Overweight teens suffer from anorexia too

Image

Photo – Benjamin Watson via Flickr

Overweight teenagers who lose weight are at significant risk of developing eating disorders, and are often overlooked. A new study may change the way anorexia is diagnosed, and help more teens with the illness. The Pediatrics paper, has broadened the disorder criteria by taking away the weight requirement. Before this paper, anorexia was seen as a weight disorder, rather than a psychological one.

It outlines how the disorder is often overlooked among overweight and obese children and teens that lose weight, but are actually at a significant risk for developing eating disorders. Overweight children often get teased and discriminated against, and therefore are vulnerable. Because of this, they may engage in unhealthy behaviour and diets.

When obese or overweight teens lose weight, they are met with positive encouragement and approval. The paper explains how it’s harder to see that they have an eating disorder because we think they should be losing weight. 35 per cent of anorexic patients have a history of obesity, and because of this, their eating disorders go unidentified for about 12 months longer than in their smaller-sized peers. This can be very dangerous for the child, as the longer an eating disorder has time to take root in a persons mind, it is a much longer, harder battle to get rid of those habits. Furthermore, the months of unnoticed malnutrition can even cause more permanent effects such as brain damage, infertility or even death in 4% of cases.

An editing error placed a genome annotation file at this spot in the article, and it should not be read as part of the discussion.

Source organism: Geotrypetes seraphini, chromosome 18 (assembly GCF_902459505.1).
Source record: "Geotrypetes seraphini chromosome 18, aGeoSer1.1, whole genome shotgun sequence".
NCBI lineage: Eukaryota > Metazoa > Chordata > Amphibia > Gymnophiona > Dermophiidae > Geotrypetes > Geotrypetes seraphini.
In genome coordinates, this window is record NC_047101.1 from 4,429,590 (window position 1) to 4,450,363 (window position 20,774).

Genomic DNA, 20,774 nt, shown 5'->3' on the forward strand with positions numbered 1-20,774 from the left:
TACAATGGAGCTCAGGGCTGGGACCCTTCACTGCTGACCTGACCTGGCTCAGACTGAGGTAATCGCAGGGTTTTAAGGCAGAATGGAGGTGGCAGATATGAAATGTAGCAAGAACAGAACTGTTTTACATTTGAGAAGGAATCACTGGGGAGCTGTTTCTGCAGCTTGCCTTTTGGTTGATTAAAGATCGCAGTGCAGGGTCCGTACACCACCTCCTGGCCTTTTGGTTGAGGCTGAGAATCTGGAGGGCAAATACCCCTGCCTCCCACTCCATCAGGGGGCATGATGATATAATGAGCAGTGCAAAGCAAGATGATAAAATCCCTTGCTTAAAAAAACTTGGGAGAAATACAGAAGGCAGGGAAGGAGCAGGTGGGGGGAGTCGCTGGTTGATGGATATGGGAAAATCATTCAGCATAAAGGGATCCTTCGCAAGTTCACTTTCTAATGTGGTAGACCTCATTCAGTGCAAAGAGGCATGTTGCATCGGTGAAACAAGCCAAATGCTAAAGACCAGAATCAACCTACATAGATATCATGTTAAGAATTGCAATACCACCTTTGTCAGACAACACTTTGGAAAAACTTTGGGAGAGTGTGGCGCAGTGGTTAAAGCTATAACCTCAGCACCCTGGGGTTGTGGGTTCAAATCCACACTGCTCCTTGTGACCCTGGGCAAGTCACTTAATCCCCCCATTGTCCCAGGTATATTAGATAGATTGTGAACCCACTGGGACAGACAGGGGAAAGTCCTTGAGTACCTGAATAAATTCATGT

Study author Leslie Sim says parents and doctors need to be more concerned with how the child is losing the weight, and keep the child’s attitude towards weight loss healthy.

 

 

If you or anyone else are suffering with an eating disorder, contact your local doctor or get advice at the Butterfly Foundation.

Advertisements

2 thoughts on “Overweight teens suffer from anorexia too

  1. I was severely overweight when I left school and started college. But when the ‘diet’ turned to anorexia and I lost more then half my weight, no one knew or suspected anything. I never thought being big would lead me to become totally the opposite. It took me 16 years to recover. It still hurts, and some days are a real struggle. Thanks for the post. It’s good to know that people are realising this.

    • Thank you so much for your comment, yeah people really need to realise its a physiological problem and not just a physical one. Glad to hear you’re okay now though, you must be very strong 🙂

Leave a Reply

Fill in your details below or click an icon to log in:

WordPress.com Logo

You are commenting using your WordPress.com account. Log Out / Change )

Twitter picture

You are commenting using your Twitter account. Log Out / Change )

Facebook photo

You are commenting using your Facebook account. Log Out / Change )

Google+ photo

You are commenting using your Google+ account. Log Out / Change )

Connecting to %s